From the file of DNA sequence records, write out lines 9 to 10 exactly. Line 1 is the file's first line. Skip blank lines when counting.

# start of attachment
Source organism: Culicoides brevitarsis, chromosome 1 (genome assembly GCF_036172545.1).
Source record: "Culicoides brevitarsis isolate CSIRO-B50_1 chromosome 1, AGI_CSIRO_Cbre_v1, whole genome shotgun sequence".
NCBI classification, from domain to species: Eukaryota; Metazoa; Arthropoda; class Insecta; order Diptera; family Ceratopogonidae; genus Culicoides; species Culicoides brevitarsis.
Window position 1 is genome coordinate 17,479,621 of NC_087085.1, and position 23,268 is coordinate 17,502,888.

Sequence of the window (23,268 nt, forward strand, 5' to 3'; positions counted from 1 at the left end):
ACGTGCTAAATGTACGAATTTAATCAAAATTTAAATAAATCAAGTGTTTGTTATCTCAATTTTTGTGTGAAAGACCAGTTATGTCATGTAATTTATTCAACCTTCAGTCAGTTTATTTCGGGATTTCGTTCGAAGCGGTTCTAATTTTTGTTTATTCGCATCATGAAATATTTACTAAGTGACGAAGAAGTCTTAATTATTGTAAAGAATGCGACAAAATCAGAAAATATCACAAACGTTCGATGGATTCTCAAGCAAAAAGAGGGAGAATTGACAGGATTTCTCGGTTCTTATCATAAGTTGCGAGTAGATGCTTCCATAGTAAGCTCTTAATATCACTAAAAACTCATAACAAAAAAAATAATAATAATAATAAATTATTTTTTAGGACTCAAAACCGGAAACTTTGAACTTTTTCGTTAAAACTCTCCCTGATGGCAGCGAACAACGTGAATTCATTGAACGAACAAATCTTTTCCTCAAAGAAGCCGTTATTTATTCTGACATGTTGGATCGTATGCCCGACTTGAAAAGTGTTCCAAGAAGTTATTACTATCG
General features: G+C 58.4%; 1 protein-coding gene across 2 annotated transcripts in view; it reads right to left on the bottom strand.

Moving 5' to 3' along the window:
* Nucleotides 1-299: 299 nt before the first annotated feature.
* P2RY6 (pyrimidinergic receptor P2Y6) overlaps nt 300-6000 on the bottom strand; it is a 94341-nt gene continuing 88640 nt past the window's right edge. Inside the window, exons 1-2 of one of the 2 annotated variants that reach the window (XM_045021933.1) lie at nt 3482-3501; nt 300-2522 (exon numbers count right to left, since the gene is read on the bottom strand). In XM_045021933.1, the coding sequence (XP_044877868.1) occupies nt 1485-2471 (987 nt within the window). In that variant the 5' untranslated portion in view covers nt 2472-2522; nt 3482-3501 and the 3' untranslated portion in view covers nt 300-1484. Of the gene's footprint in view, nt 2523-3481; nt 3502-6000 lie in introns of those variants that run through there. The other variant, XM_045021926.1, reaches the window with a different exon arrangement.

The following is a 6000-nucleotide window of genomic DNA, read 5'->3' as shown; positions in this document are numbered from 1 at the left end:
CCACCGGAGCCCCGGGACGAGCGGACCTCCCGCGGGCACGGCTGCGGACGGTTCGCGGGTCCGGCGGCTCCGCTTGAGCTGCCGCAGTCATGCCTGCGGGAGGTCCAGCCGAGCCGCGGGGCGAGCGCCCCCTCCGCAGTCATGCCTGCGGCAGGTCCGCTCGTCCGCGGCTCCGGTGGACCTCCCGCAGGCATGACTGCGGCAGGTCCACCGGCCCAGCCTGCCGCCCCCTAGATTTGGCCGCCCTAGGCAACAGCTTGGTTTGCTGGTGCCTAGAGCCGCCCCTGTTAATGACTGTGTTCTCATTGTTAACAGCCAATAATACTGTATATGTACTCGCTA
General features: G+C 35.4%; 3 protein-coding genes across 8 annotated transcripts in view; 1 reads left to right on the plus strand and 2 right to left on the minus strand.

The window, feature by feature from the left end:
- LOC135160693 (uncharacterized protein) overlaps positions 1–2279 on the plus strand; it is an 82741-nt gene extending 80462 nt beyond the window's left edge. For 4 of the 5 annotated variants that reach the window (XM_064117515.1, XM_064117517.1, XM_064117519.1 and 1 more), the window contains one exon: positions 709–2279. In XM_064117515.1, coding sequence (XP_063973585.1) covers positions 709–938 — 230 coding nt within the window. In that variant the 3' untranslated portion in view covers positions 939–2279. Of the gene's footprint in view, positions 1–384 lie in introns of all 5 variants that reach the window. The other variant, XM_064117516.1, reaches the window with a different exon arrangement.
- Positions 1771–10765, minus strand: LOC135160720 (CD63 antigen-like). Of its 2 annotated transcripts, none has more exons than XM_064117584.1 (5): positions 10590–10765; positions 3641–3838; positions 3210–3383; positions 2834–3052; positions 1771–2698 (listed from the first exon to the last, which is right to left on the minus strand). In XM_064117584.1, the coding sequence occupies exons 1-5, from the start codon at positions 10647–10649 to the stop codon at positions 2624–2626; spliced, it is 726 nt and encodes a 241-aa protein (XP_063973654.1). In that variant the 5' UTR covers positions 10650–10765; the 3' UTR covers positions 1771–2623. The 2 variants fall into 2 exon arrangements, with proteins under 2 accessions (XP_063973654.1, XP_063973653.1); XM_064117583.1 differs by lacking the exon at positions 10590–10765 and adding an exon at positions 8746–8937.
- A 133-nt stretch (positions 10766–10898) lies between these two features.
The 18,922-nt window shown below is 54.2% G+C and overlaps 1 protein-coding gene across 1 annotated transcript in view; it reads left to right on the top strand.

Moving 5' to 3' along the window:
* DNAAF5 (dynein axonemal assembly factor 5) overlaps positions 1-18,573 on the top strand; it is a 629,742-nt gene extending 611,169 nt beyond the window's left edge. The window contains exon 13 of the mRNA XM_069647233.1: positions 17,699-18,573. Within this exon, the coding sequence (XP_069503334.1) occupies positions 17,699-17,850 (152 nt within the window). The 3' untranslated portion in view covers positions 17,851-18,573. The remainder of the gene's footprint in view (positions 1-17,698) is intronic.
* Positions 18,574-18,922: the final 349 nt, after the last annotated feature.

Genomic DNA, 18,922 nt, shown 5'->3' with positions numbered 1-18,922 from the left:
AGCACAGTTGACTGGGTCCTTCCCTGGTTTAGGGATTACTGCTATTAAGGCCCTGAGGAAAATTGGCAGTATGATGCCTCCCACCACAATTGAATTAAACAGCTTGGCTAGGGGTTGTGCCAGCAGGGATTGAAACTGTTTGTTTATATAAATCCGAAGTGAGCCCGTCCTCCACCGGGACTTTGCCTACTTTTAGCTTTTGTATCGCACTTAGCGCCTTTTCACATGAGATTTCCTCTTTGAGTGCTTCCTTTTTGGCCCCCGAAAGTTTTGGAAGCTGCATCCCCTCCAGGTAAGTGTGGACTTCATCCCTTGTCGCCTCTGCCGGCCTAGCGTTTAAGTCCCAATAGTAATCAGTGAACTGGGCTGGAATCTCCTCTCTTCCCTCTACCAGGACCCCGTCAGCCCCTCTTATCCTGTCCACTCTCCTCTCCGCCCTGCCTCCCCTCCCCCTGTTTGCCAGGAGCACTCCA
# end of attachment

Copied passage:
* Nucleotides 1-299: 299 nt before the first annotated feature.
* P2RY6 (pyrimidinergic receptor P2Y6) overlaps nt 300-6000 on the bottom strand; it is a 94341-nt gene continuing 88640 nt past the window's right edge. Inside the window, exons 1-2 of one of the 2 annotated variants that reach the window (XM_045021933.1) lie at nt 3482-3501; nt 300-2522 (exon numbers count right to left, since the gene is read on the bottom strand). In XM_045021933.1, the coding sequence (XP_044877868.1) occupies nt 1485-2471 (987 nt within the window). In that variant the 5' untranslated portion in view covers nt 2472-2522; nt 3482-3501 and the 3' untranslated portion in view covers nt 300-1484. Of the gene's footprint in view, nt 2523-3481; nt 3502-6000 lie in introns of those variants that run through there. The other variant, XM_045021926.1, reaches the window with a different exon arrangement.